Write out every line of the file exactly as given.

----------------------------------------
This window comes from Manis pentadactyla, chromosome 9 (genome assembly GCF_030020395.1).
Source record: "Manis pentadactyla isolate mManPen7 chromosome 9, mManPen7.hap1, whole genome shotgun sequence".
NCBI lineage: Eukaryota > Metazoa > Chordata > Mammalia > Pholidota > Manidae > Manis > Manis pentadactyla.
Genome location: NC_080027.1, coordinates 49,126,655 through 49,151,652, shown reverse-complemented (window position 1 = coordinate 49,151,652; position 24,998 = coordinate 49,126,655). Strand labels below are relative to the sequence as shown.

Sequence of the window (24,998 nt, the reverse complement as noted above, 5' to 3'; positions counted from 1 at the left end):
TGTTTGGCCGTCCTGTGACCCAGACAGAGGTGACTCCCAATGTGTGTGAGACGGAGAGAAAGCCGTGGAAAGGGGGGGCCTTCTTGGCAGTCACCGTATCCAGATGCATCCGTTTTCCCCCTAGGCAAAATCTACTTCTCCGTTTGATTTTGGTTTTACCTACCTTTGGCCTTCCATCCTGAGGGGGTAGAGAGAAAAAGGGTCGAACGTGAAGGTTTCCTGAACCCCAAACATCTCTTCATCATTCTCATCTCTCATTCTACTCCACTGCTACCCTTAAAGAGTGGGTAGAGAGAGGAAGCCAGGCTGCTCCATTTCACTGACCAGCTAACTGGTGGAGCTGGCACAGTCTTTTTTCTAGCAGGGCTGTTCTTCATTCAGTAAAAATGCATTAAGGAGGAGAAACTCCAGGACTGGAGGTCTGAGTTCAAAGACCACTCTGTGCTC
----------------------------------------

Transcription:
This window comes from Manis pentadactyla, chromosome 9 (genome assembly GCF_030020395.1).
Source record: "Manis pentadactyla isolate mManPen7 chromosome 9, mManPen7.hap1, whole genome shotgun sequence".
NCBI lineage: Eukaryota > Metazoa > Chordata > Mammalia > Pholidota > Manidae > Manis > Manis pentadactyla.
Genome location: NC_080027.1, coordinates 49,126,655 through 49,151,652, shown reverse-complemented (window position 1 = coordinate 49,151,652; position 24,998 = coordinate 49,126,655). Strand labels below are relative to the sequence as shown.

Sequence of the window (24,998 nt, the reverse complement as noted above, 5' to 3'; positions counted from 1 at the left end):
TGTTTGGCCGTCCTGTGACCCAGACAGAGGTGACTCCCAATGTGTGTGAGACGGAGAGAAAGCCGTGGAAAGGGGGGGCCTTCTTGGCAGTCACCGTATCCAGATGCATCCGTTTTCCCCCTAGGCAAAATCTACTTCTCCGTTTGATTTTGGTTTTACCTACCTTTGGCCTTCCATCCTGAGGGGGTAGAGAGAAAAAGGGTCGAACGTGAAGGTTTCCTGAACCCCAAACATCTCTTCATCATTCTCATCTCTCATTCTACTCCACTGCTACCCTTAAAGAGTGGGTAGAGAGAGGAAGCCAGGCTGCTCCATTTCACTGACCAGCTAACTGGTGGAGCTGGCACAGTCTTTTTTCTAGCAGGGCTGTTCTTCATTCAGTAAAAATGCATTAAGGAGGAGAAACTCCAGGACTGGAGGTCTGAGTTCAAAGACCACTCTGTGCTC